Trauma director offers tips to avoid trips to the ER this season
By Vishal Bansal, M.D.
While the holidays are filled with celebration and joy, they also are associated with accidents and injury resulting in unexpected visits to the local emergency department or trauma center.
Think about it, not only are people climbing ladders and standing on roofs to hang lights and ornaments, and celebrating at parties and social events, they also are drinking larger amounts of alcohol.
Here are some insights into common injuries that occur during the holidays and ways to avoid them.
What are some of the most common holiday-related injuries?
- Falls from ladders or roofs while decorating the outside of homes or trees.
- Electrocution from plug-in decorations.
- Burns from fires caused by candles, electric decorations, fireplaces or even deep-frying a turkey.
- Motor vehicle collisions — increased volume of holiday traffic combined with alcohol consumption.
- Pedestrian accidents.
- Children choking on small parts of toys.
- Children injured while testing new bicycles, skates or skateboards often times without a helmet.
- Interpersonal violence stemming from disputes and fueled by alcohol.
- Suicide or self-injury — the holidays, in general, are associated with an increase of depression which may lead to self-harm.
What are the statistics behind these concerns?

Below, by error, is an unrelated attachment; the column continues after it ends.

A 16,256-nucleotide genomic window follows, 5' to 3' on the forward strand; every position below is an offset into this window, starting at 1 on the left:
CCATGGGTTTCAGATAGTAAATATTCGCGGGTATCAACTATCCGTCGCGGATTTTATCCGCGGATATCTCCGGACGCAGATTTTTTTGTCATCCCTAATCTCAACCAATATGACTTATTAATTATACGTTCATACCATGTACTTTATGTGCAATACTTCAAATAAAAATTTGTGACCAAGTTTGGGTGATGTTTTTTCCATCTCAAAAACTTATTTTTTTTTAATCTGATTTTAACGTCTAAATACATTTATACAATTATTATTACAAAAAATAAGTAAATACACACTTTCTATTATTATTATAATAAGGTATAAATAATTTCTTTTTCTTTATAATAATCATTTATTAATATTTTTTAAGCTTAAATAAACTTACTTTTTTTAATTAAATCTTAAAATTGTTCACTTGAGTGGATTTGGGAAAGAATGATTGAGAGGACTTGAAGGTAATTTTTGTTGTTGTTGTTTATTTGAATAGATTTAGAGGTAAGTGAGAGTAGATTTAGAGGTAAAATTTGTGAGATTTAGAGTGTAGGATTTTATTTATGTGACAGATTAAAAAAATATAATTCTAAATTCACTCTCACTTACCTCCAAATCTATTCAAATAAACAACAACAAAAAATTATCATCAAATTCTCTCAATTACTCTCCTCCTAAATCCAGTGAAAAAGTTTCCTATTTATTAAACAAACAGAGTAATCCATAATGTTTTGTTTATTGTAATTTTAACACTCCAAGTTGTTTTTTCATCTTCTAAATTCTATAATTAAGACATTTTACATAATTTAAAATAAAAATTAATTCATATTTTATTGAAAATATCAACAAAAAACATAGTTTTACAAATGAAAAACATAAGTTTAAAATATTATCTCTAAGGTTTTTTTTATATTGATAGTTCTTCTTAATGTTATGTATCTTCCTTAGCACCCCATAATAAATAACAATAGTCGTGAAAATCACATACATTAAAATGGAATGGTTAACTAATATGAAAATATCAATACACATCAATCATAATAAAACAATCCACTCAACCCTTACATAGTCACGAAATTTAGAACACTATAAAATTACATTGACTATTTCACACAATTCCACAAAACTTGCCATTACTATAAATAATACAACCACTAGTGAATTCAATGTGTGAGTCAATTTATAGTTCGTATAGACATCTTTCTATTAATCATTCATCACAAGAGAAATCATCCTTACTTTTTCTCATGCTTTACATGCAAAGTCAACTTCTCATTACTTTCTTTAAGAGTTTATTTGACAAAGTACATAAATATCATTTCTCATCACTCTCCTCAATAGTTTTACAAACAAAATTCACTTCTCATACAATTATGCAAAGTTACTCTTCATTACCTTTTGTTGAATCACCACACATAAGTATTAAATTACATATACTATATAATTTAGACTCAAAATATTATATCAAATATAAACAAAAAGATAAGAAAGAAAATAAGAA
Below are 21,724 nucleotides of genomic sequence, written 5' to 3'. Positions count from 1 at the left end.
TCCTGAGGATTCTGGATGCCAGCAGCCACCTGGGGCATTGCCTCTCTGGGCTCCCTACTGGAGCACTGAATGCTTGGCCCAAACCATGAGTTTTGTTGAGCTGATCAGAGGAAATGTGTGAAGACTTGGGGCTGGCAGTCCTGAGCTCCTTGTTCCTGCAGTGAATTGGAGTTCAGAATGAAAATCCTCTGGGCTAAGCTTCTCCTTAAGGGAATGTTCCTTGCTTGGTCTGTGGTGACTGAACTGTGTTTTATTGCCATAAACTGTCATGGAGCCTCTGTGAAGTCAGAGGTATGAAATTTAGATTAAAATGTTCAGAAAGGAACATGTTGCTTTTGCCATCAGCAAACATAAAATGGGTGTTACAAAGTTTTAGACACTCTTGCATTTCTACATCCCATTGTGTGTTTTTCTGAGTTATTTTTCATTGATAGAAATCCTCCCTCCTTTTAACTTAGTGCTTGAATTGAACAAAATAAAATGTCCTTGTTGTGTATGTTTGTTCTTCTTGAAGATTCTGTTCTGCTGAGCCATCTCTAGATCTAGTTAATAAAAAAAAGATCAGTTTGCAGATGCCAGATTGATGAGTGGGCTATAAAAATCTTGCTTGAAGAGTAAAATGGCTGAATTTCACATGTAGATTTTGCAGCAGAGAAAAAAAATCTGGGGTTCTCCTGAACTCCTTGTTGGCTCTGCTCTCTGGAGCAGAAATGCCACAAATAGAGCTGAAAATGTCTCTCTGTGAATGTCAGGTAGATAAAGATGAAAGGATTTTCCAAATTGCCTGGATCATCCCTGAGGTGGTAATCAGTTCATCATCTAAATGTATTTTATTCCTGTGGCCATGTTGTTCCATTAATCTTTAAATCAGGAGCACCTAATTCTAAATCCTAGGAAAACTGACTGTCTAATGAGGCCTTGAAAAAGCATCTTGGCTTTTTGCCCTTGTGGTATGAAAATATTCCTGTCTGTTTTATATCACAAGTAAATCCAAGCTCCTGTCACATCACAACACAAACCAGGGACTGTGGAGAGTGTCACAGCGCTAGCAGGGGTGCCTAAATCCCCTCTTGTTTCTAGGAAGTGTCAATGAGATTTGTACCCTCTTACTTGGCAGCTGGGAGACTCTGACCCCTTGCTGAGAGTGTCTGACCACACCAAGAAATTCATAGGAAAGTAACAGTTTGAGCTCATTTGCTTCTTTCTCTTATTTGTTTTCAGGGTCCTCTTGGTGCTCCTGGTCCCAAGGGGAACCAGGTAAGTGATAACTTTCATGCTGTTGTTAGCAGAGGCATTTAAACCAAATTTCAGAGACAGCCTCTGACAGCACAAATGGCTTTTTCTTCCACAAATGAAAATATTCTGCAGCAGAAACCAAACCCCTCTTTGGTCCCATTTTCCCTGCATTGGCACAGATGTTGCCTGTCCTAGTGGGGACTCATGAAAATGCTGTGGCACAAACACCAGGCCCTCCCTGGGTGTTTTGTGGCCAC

Each year about 410 home fires are started with Christmas trees or holiday lights, causing 20 deaths and $25.3 million in damage.
About 15,000 people annually suffer injuries related to holiday decorations – that amounts to 250 injuries each day during the holiday season.
About 5,800 of those people end up in hospital ERs for fall injuries associated with holiday decorations – more than half are from falls off ladders or roofs.
Are there other health risks associated with the holidays?
A number of studies have found a significantly higher incidence of heart attacks and cardiac deaths in November and December when compared with the summer months.
One large study found that more cardiac deaths occurred on Dec. 25 than any other day in the year. Coming in second and third were Dec. 26 and Jan. 1.
While we don’t know exactly why this is the case, possible reasons include: changes in diet, alcohol consumption, increased stress, and lack of attention to signs and symptoms of a heart attack.
What can people do to stay safe and healthy this holiday season?
When using a ladder, make sure it is in good working order and placed on a stable surface, and make sure someone else is helping you.
Avoid electrical injuries and fires by making sure you use well-made extension cords that are in good condition, never overload electrical sockets, and unplug cords when they aren’t in use or when you go to sleep.
Take your time when unwrapping gifts.
Never drink and drive. Use a designated drive or call for a ride.
Keep candles within sight and on stable, heat-resistant surfaces where they can’t be knocked over.
Make sure you take your medications while celebrating the season.
Try to eat healthy.
Minimize your stress. If you are feeling depressed, seek help.
If you feel chest pain or other possible heart attack symptoms, don’t hesitate to call 911.
—Vishal Bansal, M.D., is director of trauma surgery at Scripps Mercy Hospital San Diego in Hillcrest.